If anything the taxes hurt the equation even more.

I could be wrong but I just don't see it as factors to justify the numbers.
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Old 10-05-2011, 02:50 PM
 
19 posts, read 27,632 times
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Quote:
Originally Posted by tdstyles View Post
Well...since you are using my town as an example, I'll chime in. This is a classic correlation does not equal causation argument. They are independent variables and really have no direct effect on each other. If you look at Hawthorne you see the drastic increase in Median Home Value over the past 10 years. A big reason for that is anyone priced out of Glen Rock, Ridgewood and Wyckoff in the last decade suddenly realized that Hawthorne looked pretty similar and had a lot to offer. This is still the case today.It is just as likely to see an increase in median HHI as a dip in home prices(I'd like to think more likely but I have to be objective).

The rise in value in this market was not solely due to the loose lending standards of the day it was also driven by the high desirability of the area in general. This is true for a lot of NJ that is why you did not see a bubble like you saw in Vegas or other severely inflated markets. There was still a drop but not as significant.

Part of your logic is sound, however you are not considering that the salary of a person moving into a house has nothing to do with the salary of the person who lived in that house before them. Therefore the salary of the person moving in is all that matters.
I'm trying to follow your logic here.

So are you saying the people with ALMOST glen rock salaries moved to hawthorne to afford the housing there. If so how does that effect my example. Wouldn't that just increase the MHI (median household income)in Hawthorne and thus increase the MHP (media home price)?

I agree on the salary of the person moving in is all that matters however what else would it be about other then the people living in the house, in the town. The numbers I pasted are of "present" owners. The numbers cant be of future purchasers not entered into the system yet. You lost me here.

BTW there are a lot of examples so far as to how my logic could be off in some instances etc but look at the numbers from 2000. Theres a reason they are different from 2009.
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Old 10-05-2011, 03:02 PM
 
Location: West Orange, NJ
12,542 posts, read 17,729,057 times
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Quote:
Originally Posted by hendrickson View Post
My point in all this is to figure out if it's somehow possible for people to continue to buy houses and keep the prices of houses beyond whats possible based off the median household income and the 3-3.5 lending standard.

If they do then what happens is exactly what you mentioned. People live less freely, spend more on everything, thus have less for kids college tuition, savings, retirement etc etc.

Homes are not cheap or easy but they shouldn't put people on the fringe of disaster and monetary distress. It seems like that's what is thought of as the norm.
well, the median income of a household in a town doesn't tell you what you're asking. the median income of homeowners in a town would tell you that. my guess is subban is correct...if a house costs $600,000, i doubt the family making $68,000 or less is purchasing it. everyone in town would have to be an owner for your numbers to be meaningful to your question.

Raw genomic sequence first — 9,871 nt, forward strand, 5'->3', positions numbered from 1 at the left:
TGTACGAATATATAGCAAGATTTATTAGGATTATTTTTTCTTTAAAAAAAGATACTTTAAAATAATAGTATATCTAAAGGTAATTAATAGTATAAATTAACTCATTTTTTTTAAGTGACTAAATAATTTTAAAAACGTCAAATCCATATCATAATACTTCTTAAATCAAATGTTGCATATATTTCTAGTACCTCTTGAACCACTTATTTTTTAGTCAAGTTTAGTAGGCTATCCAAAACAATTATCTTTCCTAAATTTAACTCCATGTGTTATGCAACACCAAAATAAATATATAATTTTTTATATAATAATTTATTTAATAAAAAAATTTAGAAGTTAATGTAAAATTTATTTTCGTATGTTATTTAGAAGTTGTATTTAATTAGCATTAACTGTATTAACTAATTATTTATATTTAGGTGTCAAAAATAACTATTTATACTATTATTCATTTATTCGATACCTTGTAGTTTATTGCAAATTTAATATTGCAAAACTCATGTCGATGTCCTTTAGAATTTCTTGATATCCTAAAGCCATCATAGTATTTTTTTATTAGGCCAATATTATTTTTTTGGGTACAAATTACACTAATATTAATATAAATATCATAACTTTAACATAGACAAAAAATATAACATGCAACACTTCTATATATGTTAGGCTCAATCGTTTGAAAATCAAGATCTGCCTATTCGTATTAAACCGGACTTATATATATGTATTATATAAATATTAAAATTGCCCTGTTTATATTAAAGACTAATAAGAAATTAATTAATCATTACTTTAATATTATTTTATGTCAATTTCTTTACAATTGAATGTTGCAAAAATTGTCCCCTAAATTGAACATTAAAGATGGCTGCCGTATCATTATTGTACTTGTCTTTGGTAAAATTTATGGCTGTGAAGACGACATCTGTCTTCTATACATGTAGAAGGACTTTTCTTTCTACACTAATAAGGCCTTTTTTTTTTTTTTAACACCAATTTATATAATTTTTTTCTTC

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Old 10-05-2011, 03:04 PM
 
Location: West Orange, NJ
12,542 posts, read 17,729,057 times
Reputation: 3681
Quote:
Originally Posted by tdstyles View Post
Well...since you are using my town as an example, I'll chime in. This is a classic correlation does not equal causation argument. They are independent variables and really have no direct effect on each other. If you look at Hawthorne you see the drastic increase in Median Home Value over the past 10 years. A big reason for that is anyone priced out of Glen Rock, Ridgewood and Wyckoff in the last decade suddenly realized that Hawthorne looked pretty similar and had a lot to offer. This is still the case today.It is just as likely to see an increase in median HHI as a dip in home prices(I'd like to think more likely but I have to be objective).

The rise in value in this market was not solely due to the loose lending standards of the day it was also driven by the high desirability of the area in general. This is true for a lot of NJ that is why you did not see a bubble like you saw in Vegas or other severely inflated markets. There was still a drop but not as significant.

Part of your logic is sound, however you are not considering that the salary of a person moving into a house has nothing to do with the salary of the person who lived in that house before them. The fact of the matter is there are plenty of people with high incomes ready to move into this area. that is what has driven prices higher and will keep them there IMO

but those high incomes should also raise the median income of the town, not just the median prices of homes in the town. i think subban hit the nail on the head.
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Old 10-05-2011, 03:05 PM
 
Location: West Orange, NJ
12,542 posts, read 17,729,057 times
Reputation: 3681
Quote:
Originally Posted by hendrickson View Post
I don't see how property taxes or downpayments effect the basic math and lending standards. There are not enough people with hundreds of thousands of dollars in the bank or that put down 50% that allows them to purchase homes 5-6 times their household income.

If anything the taxes hurt the equation even more.

I could be wrong but I just don't see it as factors to justify the numbers.
how do you know that any homeowner purchased a home 5-6 times their income? you're assuming that the median household income of a town is correlated to the median home price. that would only be true if every household owned.